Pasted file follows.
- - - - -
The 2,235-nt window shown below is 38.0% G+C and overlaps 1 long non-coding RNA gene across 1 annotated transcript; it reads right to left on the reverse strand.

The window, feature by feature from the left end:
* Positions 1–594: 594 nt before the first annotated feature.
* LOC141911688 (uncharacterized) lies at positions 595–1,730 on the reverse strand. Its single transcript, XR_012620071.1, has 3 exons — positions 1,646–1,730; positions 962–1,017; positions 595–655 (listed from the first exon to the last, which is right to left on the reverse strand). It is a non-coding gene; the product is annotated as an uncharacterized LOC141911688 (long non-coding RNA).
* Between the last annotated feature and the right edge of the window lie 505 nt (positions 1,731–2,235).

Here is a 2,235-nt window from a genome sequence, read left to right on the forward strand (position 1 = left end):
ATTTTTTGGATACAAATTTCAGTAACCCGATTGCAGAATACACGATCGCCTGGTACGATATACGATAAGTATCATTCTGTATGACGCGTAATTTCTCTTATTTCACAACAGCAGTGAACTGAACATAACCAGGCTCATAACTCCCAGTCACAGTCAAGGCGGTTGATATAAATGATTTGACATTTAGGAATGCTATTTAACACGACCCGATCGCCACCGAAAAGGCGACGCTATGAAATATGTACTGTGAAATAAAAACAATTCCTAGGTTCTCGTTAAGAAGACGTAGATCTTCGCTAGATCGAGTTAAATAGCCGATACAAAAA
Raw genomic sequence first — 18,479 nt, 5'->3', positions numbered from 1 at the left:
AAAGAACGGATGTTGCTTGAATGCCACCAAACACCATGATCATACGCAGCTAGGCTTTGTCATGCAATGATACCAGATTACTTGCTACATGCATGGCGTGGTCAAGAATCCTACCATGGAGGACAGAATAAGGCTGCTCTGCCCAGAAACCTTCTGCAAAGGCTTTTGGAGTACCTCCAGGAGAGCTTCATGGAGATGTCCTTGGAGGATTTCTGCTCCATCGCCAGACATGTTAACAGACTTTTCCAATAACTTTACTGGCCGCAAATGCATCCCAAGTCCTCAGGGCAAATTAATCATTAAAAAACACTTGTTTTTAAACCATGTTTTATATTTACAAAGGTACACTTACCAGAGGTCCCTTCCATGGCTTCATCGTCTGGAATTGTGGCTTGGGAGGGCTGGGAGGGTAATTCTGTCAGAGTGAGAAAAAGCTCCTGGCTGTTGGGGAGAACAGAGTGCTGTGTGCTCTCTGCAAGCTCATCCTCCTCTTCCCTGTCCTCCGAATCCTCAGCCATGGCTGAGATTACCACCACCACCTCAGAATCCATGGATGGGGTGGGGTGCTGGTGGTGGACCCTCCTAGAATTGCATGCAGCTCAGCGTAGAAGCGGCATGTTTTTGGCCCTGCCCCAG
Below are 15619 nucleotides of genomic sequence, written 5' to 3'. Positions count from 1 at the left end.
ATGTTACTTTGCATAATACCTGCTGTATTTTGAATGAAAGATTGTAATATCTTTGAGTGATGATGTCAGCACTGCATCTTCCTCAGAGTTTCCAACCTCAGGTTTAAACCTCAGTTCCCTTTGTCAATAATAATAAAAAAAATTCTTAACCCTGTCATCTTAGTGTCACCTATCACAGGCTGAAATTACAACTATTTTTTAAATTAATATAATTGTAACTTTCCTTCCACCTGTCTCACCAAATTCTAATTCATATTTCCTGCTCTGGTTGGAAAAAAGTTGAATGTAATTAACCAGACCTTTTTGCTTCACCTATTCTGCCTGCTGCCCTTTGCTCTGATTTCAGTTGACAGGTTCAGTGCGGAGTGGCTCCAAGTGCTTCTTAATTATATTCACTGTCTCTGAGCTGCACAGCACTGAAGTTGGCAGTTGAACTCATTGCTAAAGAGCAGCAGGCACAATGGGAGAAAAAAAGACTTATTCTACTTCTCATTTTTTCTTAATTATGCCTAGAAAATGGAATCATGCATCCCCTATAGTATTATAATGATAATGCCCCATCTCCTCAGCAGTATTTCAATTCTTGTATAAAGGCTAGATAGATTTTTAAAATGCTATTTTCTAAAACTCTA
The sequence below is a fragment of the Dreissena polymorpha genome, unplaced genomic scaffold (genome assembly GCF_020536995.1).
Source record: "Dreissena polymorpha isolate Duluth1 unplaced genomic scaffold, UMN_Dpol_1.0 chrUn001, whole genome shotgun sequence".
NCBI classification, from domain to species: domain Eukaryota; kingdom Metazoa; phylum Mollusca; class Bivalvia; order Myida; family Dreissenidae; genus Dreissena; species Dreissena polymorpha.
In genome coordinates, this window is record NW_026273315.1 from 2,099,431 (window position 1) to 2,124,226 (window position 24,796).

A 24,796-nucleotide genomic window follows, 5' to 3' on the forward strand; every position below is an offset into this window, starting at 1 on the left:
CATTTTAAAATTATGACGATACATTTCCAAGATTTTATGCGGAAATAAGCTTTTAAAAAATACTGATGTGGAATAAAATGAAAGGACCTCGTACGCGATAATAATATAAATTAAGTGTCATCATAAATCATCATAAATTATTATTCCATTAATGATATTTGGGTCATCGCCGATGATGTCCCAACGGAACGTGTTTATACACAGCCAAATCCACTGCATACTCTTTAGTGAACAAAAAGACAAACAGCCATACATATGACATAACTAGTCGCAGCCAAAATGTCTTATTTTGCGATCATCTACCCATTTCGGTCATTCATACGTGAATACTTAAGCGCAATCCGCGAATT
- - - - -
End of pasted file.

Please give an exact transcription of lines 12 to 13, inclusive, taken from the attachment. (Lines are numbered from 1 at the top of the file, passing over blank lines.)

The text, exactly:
The sequence below is a fragment of the Dreissena polymorpha genome, unplaced genomic scaffold (genome assembly GCF_020536995.1).
Source record: "Dreissena polymorpha isolate Duluth1 unplaced genomic scaffold, UMN_Dpol_1.0 chrUn001, whole genome shotgun sequence".